Posts Tagged ‘design’
It’s been a while it’s come out, but those of you with access – or willing to pay the fee – can read my review of Bill Moggridge‘s Designing Media on the Journal of Literary and Linguistic Computing at Oxford Journals. Go take a peek.
(Originally posted on Ymag)
When can you say a new era has begun? According to Michiel Schwarz and Joost Elffers – both Dutch, working in the United States – it’s when you can give it a name. And here it is, then: Sustainism, the single word representing the global trend that will eventually save the world.
In the words of its authors, Sustainism is the new Modernism is "A Cultural Manifesto for the Sustainist Era". Full of inspiring aphorisms and rich in colorful logos, the book definitely has the enthusiasm of a manifesto. Its contemporary mantras and hopeful predictions about the times to come make it a very optimistic one, too, albeit often redundant. But again, we’re talking about a manifesto.
As many of you might have guessed, the word “sustainist” echoes the need for sustainability we have so much heard about in the last years, mostly in association with architecture and design. Joost and Schwarz, though, take a step further and extend the meaning to other global phenomena, not necessarily inherent to familiar concepts like “green” and “recycling”. If the Sustainist world will be obviously reliant on recycled materials and clean energy, it will also be a media-savvy, iper-connected world.
Networking and new media are an important part of the Sustainist credo, with social media weaving a real-time global network coordinating the movement. To Elffers and Schwarz, recycling and the Internet are all part of the same open and participatory philosophy, a sort of “good wave” departing from many of the principles of Modernism – but not in total opposition with it.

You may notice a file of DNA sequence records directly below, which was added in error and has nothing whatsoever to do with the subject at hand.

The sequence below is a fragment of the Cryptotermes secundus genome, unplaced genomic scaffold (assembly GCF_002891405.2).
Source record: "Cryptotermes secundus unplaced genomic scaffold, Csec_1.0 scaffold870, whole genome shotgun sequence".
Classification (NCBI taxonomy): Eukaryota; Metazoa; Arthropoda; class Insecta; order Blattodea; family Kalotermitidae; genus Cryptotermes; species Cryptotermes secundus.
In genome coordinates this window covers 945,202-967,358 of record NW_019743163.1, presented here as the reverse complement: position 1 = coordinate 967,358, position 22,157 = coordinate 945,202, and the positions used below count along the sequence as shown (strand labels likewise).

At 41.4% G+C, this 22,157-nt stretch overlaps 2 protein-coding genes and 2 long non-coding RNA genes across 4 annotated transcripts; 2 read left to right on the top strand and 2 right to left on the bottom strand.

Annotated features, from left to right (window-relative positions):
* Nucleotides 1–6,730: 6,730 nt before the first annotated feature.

This is an article I originally wrote for Ymag.
Ion Bitzan, Map (1978)
It's no surprise Polis has recently opened one of their articles with the same Jorge Luis Borges quote as Jean Baudrillard did in his introduction to "Simulacra and Simulation". The quote comes from a story about an insanely detailed 1:1 scale map of an empire, eventually shredding apart and leaving scattered remains on the very soil it used to discipline.
The reason why Borges' vision is so important today is not only the recent popularization of mapping, especially on the internet, but its evolution into a virtualized and pervasive layer overlapping with both our online and offline experiences. If Christopher Alexander's "Notes on the Synthesis of Form", although focused on architectural design and civil engineering, has also influenced software writers, augmented space and virtuality make the conceptual relationship between city design and network design intersecting rather than isomorphic.